It’s been about a month since Joe Stack flew his plane into an Internal Revenue Service office in North Austin. In the media hubbub that followed, bloggers pored over Stack’s anti-tax manifesto, pundits questioned whether his act was terrorism, and The New York Times ran a feature exploring the unfairness of the obscure tax law Stack had criticized. With all the jabbering about Stack’s motives, one could be forgiven for forgetting that his act had flesh-and-blood victims. The explosion killed 68-year-old Vernon Hunter, an IRS worker who did two tours in Vietnam. In Stack’s manifesto, he told the IRS to “take my pound of flesh and sleep well.” Stack also took Hunter’s pound of flesh, the flesh of a man who spent years serving his country and had nothing to do with the tax laws that tormented Stack.
In one of the oddest—and saddest—moments in the days following Stack’s murderous act, Hunter’s son Ken was forced to go on the defensive. He reminded viewers of CBS News that Stack wasn’t the hero. “My dad’s a hero,” he said, responding to one of Stack’s daughters, who had defended her father.
Even those who weren’t defending Stack refused to openly criticize him. Gov. Rick Perry’s only official response was to praise the first responders’ “selfless acts of heroism.” Instead of condemning Stack, the governor said it was “important to refrain from speculation.” Contrast that with his statement after the recent arrests of the East Texas church arsonists, who “terrorized not only the respective church congregations, but entire communities.” As horrible as the church attacks were, no one was injured in the fires. Joe Stack killed someone. Where’s the outrage, governor?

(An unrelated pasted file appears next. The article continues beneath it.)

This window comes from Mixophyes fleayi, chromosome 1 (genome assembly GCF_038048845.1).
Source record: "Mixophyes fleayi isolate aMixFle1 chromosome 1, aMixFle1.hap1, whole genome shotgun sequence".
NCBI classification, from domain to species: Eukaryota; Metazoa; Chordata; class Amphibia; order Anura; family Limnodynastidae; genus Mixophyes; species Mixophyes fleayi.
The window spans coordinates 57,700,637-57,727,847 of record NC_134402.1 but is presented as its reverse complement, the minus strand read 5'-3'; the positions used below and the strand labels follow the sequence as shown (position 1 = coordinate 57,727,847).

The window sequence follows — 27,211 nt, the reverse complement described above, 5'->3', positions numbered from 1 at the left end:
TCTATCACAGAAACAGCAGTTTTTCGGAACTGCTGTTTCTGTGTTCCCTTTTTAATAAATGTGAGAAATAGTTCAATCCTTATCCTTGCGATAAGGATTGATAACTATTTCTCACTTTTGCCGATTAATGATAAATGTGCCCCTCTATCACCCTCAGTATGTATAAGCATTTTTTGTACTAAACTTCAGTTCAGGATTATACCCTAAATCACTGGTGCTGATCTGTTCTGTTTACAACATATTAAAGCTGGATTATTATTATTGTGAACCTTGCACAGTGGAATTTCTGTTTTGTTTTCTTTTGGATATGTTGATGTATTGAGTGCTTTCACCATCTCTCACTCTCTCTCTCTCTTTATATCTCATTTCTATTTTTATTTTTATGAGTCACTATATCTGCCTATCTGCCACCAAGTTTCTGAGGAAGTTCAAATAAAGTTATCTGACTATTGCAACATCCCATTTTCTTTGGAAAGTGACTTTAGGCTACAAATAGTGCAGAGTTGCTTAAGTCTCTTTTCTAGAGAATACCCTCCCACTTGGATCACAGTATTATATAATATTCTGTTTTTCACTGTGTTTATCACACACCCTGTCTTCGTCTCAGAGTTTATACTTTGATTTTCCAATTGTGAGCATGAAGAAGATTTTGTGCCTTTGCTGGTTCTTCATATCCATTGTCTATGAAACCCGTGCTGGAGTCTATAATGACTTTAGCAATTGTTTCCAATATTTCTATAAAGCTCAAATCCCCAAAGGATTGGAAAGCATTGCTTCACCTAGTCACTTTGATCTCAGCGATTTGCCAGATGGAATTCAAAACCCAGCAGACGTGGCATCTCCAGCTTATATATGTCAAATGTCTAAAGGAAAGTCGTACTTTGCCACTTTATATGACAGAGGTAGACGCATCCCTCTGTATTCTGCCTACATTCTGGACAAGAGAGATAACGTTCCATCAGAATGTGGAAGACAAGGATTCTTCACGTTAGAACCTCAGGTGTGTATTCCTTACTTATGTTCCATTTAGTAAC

Here’s a clue. On tax day last year, Perry was at Austin City Hall riling up the crowd at an early Tea Party event. “If Washington continues to thumb their nose at the American people, you know, who knows what might come out of that,” he told the rabidly anti-tax, anti-government crowd.
Perry was certainly not advocating violence, and it’s way too simplistic to blame Tea Party rhetoric for Joe Stack’s actions. But Stack was surely aware of the political trends when he wrote “by not adding my body to the count, I insure [sic] nothing will change.” That’s why leaders whose rhetoric scapegoats the federal government—we’re talking to you, Gov. Perry—need to speak out forcefully when violence is committed against the real human beings who help run our country.